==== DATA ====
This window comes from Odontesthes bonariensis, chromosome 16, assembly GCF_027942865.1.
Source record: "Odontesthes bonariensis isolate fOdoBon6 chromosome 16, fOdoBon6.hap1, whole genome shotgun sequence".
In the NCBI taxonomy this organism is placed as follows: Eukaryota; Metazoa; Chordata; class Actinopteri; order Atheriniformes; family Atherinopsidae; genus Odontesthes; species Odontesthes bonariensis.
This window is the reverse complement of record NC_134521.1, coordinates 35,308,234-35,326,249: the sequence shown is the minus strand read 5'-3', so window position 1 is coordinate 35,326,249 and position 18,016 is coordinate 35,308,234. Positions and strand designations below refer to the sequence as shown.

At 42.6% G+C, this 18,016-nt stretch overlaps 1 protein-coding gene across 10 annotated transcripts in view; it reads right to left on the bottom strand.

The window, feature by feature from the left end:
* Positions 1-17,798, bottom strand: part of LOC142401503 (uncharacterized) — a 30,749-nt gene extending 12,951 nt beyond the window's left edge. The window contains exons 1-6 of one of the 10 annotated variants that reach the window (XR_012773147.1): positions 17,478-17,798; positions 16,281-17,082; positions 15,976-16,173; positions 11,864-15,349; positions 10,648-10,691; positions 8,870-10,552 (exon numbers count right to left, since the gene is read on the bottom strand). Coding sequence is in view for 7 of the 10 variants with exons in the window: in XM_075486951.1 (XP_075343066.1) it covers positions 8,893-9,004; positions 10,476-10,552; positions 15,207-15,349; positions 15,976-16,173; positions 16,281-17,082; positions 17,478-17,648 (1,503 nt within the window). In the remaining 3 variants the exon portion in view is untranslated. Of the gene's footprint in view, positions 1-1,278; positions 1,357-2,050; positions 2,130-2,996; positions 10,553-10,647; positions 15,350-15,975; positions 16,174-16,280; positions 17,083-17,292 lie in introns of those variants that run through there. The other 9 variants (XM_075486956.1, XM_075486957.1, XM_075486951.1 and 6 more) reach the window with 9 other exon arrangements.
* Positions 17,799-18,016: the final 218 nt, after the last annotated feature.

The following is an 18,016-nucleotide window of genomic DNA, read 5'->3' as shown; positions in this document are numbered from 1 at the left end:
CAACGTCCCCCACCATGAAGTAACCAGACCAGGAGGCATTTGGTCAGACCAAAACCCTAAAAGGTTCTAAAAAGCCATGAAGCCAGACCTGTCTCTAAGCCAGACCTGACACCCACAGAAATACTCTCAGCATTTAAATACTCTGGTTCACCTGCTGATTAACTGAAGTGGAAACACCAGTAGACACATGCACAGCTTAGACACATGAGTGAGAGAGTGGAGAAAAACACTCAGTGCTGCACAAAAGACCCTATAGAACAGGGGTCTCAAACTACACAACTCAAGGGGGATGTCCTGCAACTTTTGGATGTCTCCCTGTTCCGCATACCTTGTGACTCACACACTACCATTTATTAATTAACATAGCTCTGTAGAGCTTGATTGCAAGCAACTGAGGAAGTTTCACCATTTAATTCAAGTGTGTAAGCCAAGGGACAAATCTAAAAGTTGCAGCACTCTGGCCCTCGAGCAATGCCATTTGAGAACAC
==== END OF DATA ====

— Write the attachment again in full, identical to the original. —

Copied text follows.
This window comes from Odontesthes bonariensis, chromosome 16, assembly GCF_027942865.1.
Source record: "Odontesthes bonariensis isolate fOdoBon6 chromosome 16, fOdoBon6.hap1, whole genome shotgun sequence".
In the NCBI taxonomy this organism is placed as follows: Eukaryota; Metazoa; Chordata; class Actinopteri; order Atheriniformes; family Atherinopsidae; genus Odontesthes; species Odontesthes bonariensis.
This window is the reverse complement of record NC_134521.1, coordinates 35,308,234-35,326,249: the sequence shown is the minus strand read 5'-3', so window position 1 is coordinate 35,326,249 and position 18,016 is coordinate 35,308,234. Positions and strand designations below refer to the sequence as shown.

At 42.6% G+C, this 18,016-nt stretch overlaps 1 protein-coding gene across 10 annotated transcripts in view; it reads right to left on the bottom strand.

The window, feature by feature from the left end:
* Positions 1-17,798, bottom strand: part of LOC142401503 (uncharacterized) — a 30,749-nt gene extending 12,951 nt beyond the window's left edge. The window contains exons 1-6 of one of the 10 annotated variants that reach the window (XR_012773147.1): positions 17,478-17,798; positions 16,281-17,082; positions 15,976-16,173; positions 11,864-15,349; positions 10,648-10,691; positions 8,870-10,552 (exon numbers count right to left, since the gene is read on the bottom strand). Coding sequence is in view for 7 of the 10 variants with exons in the window: in XM_075486951.1 (XP_075343066.1) it covers positions 8,893-9,004; positions 10,476-10,552; positions 15,207-15,349; positions 15,976-16,173; positions 16,281-17,082; positions 17,478-17,648 (1,503 nt within the window). In the remaining 3 variants the exon portion in view is untranslated. Of the gene's footprint in view, positions 1-1,278; positions 1,357-2,050; positions 2,130-2,996; positions 10,553-10,647; positions 15,350-15,975; positions 16,174-16,280; positions 17,083-17,292 lie in introns of those variants that run through there. The other 9 variants (XM_075486956.1, XM_075486957.1, XM_075486951.1 and 6 more) reach the window with 9 other exon arrangements.
* Positions 17,799-18,016: the final 218 nt, after the last annotated feature.

The following is an 18,016-nucleotide window of genomic DNA, read 5'->3' as shown; positions in this document are numbered from 1 at the left end:
CAACGTCCCCCACCATGAAGTAACCAGACCAGGAGGCATTTGGTCAGACCAAAACCCTAAAAGGTTCTAAAAAGCCATGAAGCCAGACCTGTCTCTAAGCCAGACCTGACACCCACAGAAATACTCTCAGCATTTAAATACTCTGGTTCACCTGCTGATTAACTGAAGTGGAAACACCAGTAGACACATGCACAGCTTAGACACATGAGTGAGAGAGTGGAGAAAAACACTCAGTGCTGCACAAAAGACCCTATAGAACAGGGGTCTCAAACTACACAACTCAAGGGGGATGTCCTGCAACTTTTGGATGTCTCCCTGTTCCGCATACCTTGTGACTCACACACTACCATTTATTAATTAACATAGCTCTGTAGAGCTTGATTGCAAGCAACTGAGGAAGTTTCACCATTTAATTCAAGTGTGTAAGCCAAGGGACAAATCTAAAAGTTGCAGCACTCTGGCCCTCGAGCAATGCCATTTGAGAACAC